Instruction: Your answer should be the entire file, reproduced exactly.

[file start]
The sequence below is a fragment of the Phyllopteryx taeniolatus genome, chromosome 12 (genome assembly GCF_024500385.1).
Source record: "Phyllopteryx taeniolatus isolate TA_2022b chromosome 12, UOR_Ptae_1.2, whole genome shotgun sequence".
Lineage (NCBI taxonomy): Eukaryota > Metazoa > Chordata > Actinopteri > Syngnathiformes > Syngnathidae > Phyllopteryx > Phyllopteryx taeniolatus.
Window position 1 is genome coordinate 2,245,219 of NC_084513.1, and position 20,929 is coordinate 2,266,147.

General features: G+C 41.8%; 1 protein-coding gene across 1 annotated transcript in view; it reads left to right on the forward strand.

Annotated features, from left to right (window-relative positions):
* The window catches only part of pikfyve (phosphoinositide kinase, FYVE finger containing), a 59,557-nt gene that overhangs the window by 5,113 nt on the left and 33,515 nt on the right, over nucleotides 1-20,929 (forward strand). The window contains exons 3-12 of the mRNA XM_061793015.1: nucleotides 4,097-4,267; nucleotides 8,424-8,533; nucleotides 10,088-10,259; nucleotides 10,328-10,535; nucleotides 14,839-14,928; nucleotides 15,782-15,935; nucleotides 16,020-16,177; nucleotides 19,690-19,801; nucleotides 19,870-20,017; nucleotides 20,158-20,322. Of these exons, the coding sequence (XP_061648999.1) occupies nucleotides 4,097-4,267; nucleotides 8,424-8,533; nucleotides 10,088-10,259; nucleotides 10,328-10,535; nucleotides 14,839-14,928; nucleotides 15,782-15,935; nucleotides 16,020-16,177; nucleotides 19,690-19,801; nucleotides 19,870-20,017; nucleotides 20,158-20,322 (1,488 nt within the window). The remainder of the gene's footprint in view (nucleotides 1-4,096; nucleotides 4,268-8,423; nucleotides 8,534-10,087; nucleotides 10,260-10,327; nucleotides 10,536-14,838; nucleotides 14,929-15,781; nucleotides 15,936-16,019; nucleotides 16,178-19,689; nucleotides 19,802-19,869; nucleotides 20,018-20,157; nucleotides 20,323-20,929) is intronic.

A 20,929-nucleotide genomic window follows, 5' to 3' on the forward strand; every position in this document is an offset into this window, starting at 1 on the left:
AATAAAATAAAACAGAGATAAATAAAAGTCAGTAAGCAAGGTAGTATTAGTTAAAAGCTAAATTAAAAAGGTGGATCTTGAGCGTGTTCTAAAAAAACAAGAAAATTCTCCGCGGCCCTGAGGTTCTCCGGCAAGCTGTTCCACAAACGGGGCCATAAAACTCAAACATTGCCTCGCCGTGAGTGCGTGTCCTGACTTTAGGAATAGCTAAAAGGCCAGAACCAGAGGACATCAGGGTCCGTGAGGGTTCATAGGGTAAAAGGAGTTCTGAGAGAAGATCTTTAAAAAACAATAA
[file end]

The sequence below is a fragment of the Phyllopteryx taeniolatus genome, chromosome 12 (genome assembly GCF_024500385.1).
Source record: "Phyllopteryx taeniolatus isolate TA_2022b chromosome 12, UOR_Ptae_1.2, whole genome shotgun sequence".
Lineage (NCBI taxonomy): Eukaryota > Metazoa > Chordata > Actinopteri > Syngnathiformes > Syngnathidae > Phyllopteryx > Phyllopteryx taeniolatus.
Window position 1 is genome coordinate 2,245,219 of NC_084513.1, and position 20,929 is coordinate 2,266,147.

General features: G+C 41.8%; 1 protein-coding gene across 1 annotated transcript in view; it reads left to right on the forward strand.

Annotated features, from left to right (window-relative positions):
* The window catches only part of pikfyve (phosphoinositide kinase, FYVE finger containing), a 59,557-nt gene that overhangs the window by 5,113 nt on the left and 33,515 nt on the right, over nucleotides 1-20,929 (forward strand). The window contains exons 3-12 of the mRNA XM_061793015.1: nucleotides 4,097-4,267; nucleotides 8,424-8,533; nucleotides 10,088-10,259; nucleotides 10,328-10,535; nucleotides 14,839-14,928; nucleotides 15,782-15,935; nucleotides 16,020-16,177; nucleotides 19,690-19,801; nucleotides 19,870-20,017; nucleotides 20,158-20,322. Of these exons, the coding sequence (XP_061648999.1) occupies nucleotides 4,097-4,267; nucleotides 8,424-8,533; nucleotides 10,088-10,259; nucleotides 10,328-10,535; nucleotides 14,839-14,928; nucleotides 15,782-15,935; nucleotides 16,020-16,177; nucleotides 19,690-19,801; nucleotides 19,870-20,017; nucleotides 20,158-20,322 (1,488 nt within the window). The remainder of the gene's footprint in view (nucleotides 1-4,096; nucleotides 4,268-8,423; nucleotides 8,534-10,087; nucleotides 10,260-10,327; nucleotides 10,536-14,838; nucleotides 14,929-15,781; nucleotides 15,936-16,019; nucleotides 16,178-19,689; nucleotides 19,802-19,869; nucleotides 20,018-20,157; nucleotides 20,323-20,929) is intronic.

A 20,929-nucleotide genomic window follows, 5' to 3' on the forward strand; every position in this document is an offset into this window, starting at 1 on the left:
AATAAAATAAAACAGAGATAAATAAAAGTCAGTAAGCAAGGTAGTATTAGTTAAAAGCTAAATTAAAAAGGTGGATCTTGAGCGTGTTCTAAAAAAACAAGAAAATTCTCCGCGGCCCTGAGGTTCTCCGGCAAGCTGTTCCACAAACGGGGCCATAAAACTCAAACATTGCCTCGCCGTGAGTGCGTGTCCTGACTTTAGGAATAGCTAAAAGGCCAGAACCAGAGGACATCAGGGTCCGTGAGGGTTCATAGGGTAAAAGGAGTTCTGAGAGAAGATCTTTAAAAAACAATAA